Swiss microbial geneticist, Werner Arber shared the 1978 Nobel Prize in Physiology or Medicine with Hamilton Smith and Daniel Nathans for their discovery of restriction endonucleases. Arber found that viral DNA introduced into a non-specific bacterial host was changed, while host DNA was protected by methylation. He theorized that a microbial enzyme cut the DNA into smaller pieces, while at the same time, the methylated host DNA was protected from its own enzymes. Later work done by Nathans and Smith validated his theory, which laid the foundation for recombinant DNA technology.
Here we use a human esiRNA library in a high-throughput screen for genes involved in cell division. We demonstrate how to set up and conduct an esiRNA screens, as well as how to analyze and validate the results.
The study describes a cost-effective method for the identification of the source of fecal/urine contamination or contamination by nitrates in water using qPCR for the specific quantification of human/porcine/bovine DNA viruses, adenoviruses and polyomaviruses, proposed as MST tools.
CRISPR/Cas systems mediate adaptive immunity in Bacteria and Archaea. Many Cas proteins are proposed to act as endoribonucleases acting on crRNA precursors of varying length. Here we illustrate three different approaches to generate pre-crRNA substrates for the biochemical analysis of Cas endonuclease activity.
A method of tracing synaptically connected neurons is described. We use TVA specificity of an upstream cell to probe whether a cell population of interest receives synaptic input from genetically defined cell types.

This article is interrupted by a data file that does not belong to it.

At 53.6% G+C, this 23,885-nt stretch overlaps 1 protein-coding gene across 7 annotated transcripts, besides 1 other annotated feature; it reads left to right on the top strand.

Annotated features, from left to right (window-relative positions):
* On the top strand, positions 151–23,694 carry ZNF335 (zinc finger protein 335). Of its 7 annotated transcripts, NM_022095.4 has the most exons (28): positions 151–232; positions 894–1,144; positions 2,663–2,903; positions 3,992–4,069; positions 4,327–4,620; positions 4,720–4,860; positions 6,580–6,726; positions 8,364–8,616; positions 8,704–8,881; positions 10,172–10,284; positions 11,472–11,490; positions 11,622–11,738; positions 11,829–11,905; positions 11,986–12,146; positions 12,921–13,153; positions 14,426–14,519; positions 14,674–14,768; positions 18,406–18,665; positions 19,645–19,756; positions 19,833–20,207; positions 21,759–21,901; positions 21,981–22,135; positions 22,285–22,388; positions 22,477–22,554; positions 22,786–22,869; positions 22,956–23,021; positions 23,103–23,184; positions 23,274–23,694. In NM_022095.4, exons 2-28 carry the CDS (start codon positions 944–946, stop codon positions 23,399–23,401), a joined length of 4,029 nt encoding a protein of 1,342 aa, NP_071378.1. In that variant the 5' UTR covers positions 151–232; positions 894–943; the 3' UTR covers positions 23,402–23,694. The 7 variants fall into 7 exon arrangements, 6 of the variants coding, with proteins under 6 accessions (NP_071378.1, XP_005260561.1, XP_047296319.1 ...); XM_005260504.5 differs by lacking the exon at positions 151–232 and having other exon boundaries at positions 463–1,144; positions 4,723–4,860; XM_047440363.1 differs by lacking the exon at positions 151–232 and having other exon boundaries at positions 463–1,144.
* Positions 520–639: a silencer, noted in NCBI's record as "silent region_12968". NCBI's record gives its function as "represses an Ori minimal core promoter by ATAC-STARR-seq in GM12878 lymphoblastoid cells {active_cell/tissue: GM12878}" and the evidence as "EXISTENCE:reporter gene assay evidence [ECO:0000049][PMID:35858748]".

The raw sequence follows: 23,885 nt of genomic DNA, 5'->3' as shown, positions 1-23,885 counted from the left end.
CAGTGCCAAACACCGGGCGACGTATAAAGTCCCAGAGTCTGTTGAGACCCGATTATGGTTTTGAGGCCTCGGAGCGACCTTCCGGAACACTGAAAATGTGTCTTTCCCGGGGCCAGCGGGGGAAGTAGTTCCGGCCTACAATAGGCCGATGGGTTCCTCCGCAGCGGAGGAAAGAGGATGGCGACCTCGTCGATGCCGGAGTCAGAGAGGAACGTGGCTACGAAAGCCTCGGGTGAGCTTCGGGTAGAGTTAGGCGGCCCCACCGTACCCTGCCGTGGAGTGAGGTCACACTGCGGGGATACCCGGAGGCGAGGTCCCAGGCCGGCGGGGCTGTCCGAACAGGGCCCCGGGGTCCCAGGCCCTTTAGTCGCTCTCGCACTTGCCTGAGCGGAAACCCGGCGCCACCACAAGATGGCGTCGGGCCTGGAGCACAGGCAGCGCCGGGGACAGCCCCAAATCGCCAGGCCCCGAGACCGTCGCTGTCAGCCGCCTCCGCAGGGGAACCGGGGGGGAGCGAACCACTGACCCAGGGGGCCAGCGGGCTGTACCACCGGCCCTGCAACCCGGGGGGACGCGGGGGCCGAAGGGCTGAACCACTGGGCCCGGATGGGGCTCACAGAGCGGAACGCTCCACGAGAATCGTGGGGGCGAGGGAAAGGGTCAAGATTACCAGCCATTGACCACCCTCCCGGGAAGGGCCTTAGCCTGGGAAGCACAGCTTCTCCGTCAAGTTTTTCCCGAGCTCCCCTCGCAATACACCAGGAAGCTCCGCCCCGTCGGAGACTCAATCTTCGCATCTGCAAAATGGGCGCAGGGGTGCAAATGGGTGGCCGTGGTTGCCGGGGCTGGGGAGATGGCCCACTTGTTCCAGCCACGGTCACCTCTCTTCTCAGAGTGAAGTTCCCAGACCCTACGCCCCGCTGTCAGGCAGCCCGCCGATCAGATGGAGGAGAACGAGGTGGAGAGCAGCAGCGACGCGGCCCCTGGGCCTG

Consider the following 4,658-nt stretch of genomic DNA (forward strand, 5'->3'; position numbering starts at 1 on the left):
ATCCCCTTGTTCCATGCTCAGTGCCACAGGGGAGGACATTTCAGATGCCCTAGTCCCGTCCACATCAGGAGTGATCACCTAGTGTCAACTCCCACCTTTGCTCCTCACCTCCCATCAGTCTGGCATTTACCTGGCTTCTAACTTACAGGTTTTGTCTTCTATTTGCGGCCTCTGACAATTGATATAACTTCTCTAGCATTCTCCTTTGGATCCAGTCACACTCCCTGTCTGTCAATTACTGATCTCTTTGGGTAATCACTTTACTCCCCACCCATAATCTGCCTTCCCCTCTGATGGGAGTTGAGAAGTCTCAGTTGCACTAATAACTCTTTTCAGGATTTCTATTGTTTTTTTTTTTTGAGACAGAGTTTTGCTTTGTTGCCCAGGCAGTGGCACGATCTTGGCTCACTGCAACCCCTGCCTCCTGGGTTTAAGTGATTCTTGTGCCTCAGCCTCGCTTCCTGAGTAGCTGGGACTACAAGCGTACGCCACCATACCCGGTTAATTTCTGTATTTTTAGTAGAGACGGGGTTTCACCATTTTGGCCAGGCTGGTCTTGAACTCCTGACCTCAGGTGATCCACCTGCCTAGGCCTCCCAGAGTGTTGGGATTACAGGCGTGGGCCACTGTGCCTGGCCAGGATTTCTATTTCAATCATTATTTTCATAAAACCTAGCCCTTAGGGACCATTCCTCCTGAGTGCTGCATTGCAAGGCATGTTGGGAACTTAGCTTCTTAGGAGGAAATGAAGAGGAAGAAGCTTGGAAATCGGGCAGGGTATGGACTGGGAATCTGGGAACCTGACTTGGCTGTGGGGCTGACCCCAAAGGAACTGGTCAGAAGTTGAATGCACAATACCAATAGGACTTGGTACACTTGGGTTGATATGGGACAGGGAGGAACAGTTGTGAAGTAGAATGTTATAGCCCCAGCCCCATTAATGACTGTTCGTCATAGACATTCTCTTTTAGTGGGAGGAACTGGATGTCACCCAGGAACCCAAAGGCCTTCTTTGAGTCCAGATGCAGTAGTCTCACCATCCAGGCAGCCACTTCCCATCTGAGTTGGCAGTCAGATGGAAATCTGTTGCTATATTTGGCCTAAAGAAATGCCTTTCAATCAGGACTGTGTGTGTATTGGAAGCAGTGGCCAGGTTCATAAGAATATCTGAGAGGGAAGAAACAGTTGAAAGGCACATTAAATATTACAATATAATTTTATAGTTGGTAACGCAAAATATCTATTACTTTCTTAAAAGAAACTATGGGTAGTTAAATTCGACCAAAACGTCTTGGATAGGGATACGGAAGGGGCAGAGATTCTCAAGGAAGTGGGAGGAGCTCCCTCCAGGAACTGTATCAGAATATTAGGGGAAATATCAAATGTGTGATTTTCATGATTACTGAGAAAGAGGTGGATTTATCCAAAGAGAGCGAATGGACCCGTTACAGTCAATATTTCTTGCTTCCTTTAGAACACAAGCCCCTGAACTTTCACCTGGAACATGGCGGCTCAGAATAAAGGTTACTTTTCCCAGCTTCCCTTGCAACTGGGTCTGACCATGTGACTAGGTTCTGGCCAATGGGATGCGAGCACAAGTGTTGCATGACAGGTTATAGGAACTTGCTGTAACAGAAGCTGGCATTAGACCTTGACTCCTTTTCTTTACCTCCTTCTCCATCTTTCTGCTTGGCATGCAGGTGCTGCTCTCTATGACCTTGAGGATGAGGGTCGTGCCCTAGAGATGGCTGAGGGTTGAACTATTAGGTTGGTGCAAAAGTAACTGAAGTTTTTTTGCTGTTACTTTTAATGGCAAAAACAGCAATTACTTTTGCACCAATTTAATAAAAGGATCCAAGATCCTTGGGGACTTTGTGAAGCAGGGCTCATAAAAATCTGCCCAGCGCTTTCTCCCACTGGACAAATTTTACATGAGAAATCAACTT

Protocols for utilizing open system flow biofilms with drip flow reactors and rotating disk reactors are presented in detail.
1Department of Medicine, Division of Infectious Diseases, Massachusetts General Hospital, Harvard Medical School, 2Department of Mechanical and Aerospace Engineering, The Ohio State University, 3Center for Computational and Integrative Biology, Massachusetts General Hospital, Harvard Medical School, 4Dept. of Chemical and Biomolecular Engineering, Vanderbilt University
A method is described to individually select, manipulate, and image live pathogens using an optical trap coupled to a spinning disk microscope. The optical trap provides spatial and temporal control of organisms and places them adjacent to host cells. Fluorescence microscopy captures dynamic intercellular interactions with minimal perturbation to cells.